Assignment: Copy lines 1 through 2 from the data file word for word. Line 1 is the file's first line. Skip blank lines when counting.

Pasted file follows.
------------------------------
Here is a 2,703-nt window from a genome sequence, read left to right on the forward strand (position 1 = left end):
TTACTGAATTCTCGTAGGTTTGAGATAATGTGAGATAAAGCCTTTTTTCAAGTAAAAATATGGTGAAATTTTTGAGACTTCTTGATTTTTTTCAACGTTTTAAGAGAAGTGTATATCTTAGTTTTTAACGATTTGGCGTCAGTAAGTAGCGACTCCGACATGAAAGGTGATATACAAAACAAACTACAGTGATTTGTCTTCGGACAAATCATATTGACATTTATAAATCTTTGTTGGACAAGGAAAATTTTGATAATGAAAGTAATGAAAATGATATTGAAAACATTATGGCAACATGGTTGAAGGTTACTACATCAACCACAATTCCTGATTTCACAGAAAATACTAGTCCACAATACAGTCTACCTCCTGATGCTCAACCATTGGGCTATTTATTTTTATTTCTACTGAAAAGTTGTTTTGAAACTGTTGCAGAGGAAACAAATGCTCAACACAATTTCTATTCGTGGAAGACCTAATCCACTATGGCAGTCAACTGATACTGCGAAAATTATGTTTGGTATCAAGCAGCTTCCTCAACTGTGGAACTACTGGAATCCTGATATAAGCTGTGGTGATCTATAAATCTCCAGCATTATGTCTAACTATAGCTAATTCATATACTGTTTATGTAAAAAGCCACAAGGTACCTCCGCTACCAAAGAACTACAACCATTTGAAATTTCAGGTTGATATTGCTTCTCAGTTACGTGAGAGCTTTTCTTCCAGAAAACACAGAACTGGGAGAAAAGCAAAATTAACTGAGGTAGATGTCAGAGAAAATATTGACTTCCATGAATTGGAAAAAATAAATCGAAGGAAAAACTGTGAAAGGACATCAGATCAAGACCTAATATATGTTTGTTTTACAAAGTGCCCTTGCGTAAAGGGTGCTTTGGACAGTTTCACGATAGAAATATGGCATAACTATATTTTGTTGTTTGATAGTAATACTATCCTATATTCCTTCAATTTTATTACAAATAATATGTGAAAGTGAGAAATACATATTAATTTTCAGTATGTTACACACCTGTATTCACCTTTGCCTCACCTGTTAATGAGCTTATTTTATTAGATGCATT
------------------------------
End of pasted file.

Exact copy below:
Here is a 2,703-nt window from a genome sequence, read left to right on the forward strand (position 1 = left end):
TTACTGAATTCTCGTAGGTTTGAGATAATGTGAGATAAAGCCTTTTTTCAAGTAAAAATATGGTGAAATTTTTGAGACTTCTTGATTTTTTTCAACGTTTTAAGAGAAGTGTATATCTTAGTTTTTAACGATTTGGCGTCAGTAAGTAGCGACTCCGACATGAAAGGTGATATACAAAACAAACTACAGTGATTTGTCTTCGGACAAATCATATTGACATTTATAAATCTTTGTTGGACAAGGAAAATTTTGATAATGAAAGTAATGAAAATGATATTGAAAACATTATGGCAACATGGTTGAAGGTTACTACATCAACCACAATTCCTGATTTCACAGAAAATACTAGTCCACAATACAGTCTACCTCCTGATGCTCAACCATTGGGCTATTTATTTTTATTTCTACTGAAAAGTTGTTTTGAAACTGTTGCAGAGGAAACAAATGCTCAACACAATTTCTATTCGTGGAAGACCTAATCCACTATGGCAGTCAACTGATACTGCGAAAATTATGTTTGGTATCAAGCAGCTTCCTCAACTGTGGAACTACTGGAATCCTGATATAAGCTGTGGTGATCTATAAATCTCCAGCATTATGTCTAACTATAGCTAATTCATATACTGTTTATGTAAAAAGCCACAAGGTACCTCCGCTACCAAAGAACTACAACCATTTGAAATTTCAGGTTGATATTGCTTCTCAGTTACGTGAGAGCTTTTCTTCCAGAAAACACAGAACTGGGAGAAAAGCAAAATTAACTGAGGTAGATGTCAGAGAAAATATTGACTTCCATGAATTGGAAAAAATAAATCGAAGGAAAAACTGTGAAAGGACATCAGATCAAGACCTAATATATGTTTGTTTTACAAAGTGCCCTTGCGTAAAGGGTGCTTTGGACAGTTTCACGATAGAAATATGGCATAACTATATTTTGTTGTTTGATAGTAATACTATCCTATATTCCTTCAATTTTATTACAAATAATATGTGAAAGTGAGAAATACATATTAATTTTCAGTATGTTACACACCTGTATTCACCTTTGCCTCACCTGTTAATGAGCTTATTTTATTAGATGCATT